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Egypt recovers 29,000 smuggled antiquities over the past 7 years

During the past seven years, Egypt was able to recover 29,000 smuggled antiquities, in cooperation with the competent authorities.

These antiques were siezed from several countries such as Austria, Denmark, Kuwait, the UAE, Mexico, France, Italy, Switzerland, the UK, Cyprus, Jordan, Germany and the US, Ahmed Khalil, Chairman of the Board of Trustees of the Anti-Money Laundering and Terrorist Financing Unit, said.

According to Khalil, Egypt has taken many measures to confront antiquities smuggling, whether in terms of detecting these crimes, investigating them or prosecuting perpetrators involved.

In regard to following up on the proceeds of these crimes and its impact across the country, Khalil explained, during his speech, Tuesday, at the opening session of the first Regional Conference on the Use of AML/CFT in the Investigation of Art and Antiquities Criminality, organized by the EU Global Facility on Anti-Money Laundering and Countering the Financing of Terrorism (EU GF-AML/CFT), at the National Museum of Egyptian Civilizations in Cairo, that the Anti-Money Laundering and Terrorist Financing Unit works in constant coordination with all national authorities, collecting and receiving financial information related to suspected cases of these crimes.

There is also cooperation with financial intelligence units worldwide, through membership in the Egmont Group of Financial Intelligence Units, as well as a signed memoranda of understanding with counterparts in order to facilitate the exchange of intelligence information with those units, he added.

Khalil added that combating cultural property crimes and artistic works is the responsibility of several parties, so there must be effective coordination and cooperation at the local level between all concerned agencies, including control bodies, law enforcement agencies, the financial investigation unit and other investigation authorities, judicial authorities and other parties, which contributes to taking the necessary actions to prosecute the perpetrators and restore cultural and artistic property.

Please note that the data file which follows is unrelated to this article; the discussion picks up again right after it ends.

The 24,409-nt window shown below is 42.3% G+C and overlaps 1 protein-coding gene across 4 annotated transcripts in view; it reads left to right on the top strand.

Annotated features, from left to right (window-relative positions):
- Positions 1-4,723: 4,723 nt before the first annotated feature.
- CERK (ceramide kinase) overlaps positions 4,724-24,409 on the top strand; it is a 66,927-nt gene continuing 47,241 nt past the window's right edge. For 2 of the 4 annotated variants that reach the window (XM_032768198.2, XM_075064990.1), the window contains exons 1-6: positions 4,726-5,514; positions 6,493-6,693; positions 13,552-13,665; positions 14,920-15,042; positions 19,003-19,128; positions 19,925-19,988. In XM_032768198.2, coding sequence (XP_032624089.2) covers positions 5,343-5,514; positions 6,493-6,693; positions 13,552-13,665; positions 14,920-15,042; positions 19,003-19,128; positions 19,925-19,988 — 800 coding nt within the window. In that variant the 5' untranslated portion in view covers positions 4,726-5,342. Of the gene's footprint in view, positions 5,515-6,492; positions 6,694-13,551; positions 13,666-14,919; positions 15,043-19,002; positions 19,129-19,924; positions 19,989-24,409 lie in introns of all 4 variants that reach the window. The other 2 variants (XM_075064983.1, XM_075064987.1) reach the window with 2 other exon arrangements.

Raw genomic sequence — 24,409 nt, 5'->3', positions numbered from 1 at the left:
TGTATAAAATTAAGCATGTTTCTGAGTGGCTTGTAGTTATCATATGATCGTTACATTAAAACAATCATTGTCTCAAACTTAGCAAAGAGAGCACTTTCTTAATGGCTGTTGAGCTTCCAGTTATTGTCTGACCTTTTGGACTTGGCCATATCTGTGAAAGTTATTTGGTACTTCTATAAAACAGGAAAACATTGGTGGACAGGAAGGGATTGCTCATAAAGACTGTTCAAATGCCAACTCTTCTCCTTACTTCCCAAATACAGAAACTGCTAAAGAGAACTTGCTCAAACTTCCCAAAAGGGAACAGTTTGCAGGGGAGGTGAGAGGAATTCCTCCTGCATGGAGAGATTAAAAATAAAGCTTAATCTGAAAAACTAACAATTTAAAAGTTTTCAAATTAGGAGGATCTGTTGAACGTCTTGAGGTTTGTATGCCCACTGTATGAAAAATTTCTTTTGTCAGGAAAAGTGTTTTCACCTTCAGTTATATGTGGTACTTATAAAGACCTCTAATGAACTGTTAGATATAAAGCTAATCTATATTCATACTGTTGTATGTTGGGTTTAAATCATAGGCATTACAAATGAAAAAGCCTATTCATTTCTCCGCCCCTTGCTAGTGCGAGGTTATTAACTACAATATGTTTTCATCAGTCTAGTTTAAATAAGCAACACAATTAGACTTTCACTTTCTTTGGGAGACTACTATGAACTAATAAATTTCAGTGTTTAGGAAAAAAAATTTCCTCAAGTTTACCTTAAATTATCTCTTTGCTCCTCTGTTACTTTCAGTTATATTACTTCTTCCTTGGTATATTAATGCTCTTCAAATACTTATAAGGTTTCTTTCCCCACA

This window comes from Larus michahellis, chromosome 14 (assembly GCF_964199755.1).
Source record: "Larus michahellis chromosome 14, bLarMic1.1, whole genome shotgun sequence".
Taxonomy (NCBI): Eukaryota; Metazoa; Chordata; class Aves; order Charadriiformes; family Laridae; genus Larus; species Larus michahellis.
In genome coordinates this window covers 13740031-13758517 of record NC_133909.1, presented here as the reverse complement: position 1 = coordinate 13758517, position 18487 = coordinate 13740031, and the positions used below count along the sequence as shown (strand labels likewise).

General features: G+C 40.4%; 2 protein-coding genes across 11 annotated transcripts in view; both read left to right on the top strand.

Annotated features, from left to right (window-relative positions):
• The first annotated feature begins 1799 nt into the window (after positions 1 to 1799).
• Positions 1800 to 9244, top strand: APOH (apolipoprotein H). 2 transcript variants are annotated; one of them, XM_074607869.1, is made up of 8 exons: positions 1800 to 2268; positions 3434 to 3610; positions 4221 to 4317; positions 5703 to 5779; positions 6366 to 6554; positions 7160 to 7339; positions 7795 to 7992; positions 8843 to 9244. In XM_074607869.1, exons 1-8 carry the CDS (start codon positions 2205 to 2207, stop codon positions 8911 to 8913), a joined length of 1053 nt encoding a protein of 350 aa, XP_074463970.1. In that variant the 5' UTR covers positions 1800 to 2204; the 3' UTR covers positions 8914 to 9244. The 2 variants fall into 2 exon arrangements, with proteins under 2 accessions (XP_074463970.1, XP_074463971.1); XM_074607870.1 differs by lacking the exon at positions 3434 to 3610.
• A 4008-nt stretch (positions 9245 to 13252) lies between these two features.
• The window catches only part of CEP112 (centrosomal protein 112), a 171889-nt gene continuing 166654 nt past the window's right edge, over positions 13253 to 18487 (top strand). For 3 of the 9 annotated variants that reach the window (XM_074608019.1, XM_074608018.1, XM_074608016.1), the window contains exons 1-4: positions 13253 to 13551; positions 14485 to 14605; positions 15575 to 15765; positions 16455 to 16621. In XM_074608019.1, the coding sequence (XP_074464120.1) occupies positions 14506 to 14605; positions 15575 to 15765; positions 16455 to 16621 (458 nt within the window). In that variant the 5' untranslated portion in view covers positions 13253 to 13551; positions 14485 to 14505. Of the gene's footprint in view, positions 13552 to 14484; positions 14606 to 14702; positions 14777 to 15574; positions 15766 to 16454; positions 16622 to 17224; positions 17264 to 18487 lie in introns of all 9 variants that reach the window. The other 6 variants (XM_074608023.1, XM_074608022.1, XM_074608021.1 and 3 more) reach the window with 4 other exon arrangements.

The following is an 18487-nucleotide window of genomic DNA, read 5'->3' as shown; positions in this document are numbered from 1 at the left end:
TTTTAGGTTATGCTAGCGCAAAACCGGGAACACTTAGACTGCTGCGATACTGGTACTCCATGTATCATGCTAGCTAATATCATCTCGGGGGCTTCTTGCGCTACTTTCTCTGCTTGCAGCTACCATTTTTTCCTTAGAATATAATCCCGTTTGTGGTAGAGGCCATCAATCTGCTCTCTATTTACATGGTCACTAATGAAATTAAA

Cooperation at that international level is also required by relying on the international instruments regulating this field, most notably the United Nations Convention against Transnational Organized Crime, and Security Council resolutions, including Resolution No. 2347 of 2017 on the protection of cultural heritage in armed conflicts, he said.

It also requires the sincere intention of the countries to which looted cultural and artistic properties are transferred or settled to prevent the transfer of such properties from one country to another and thus having difficulty to access it, Khalil explained.

In the first money laundering case in which a conviction was issued in Egypt was associated to antiquities smuggling.

Two convictions were issued against the defendants, the first for the crime of smuggling antiquities and the other for the crime of money laundering.

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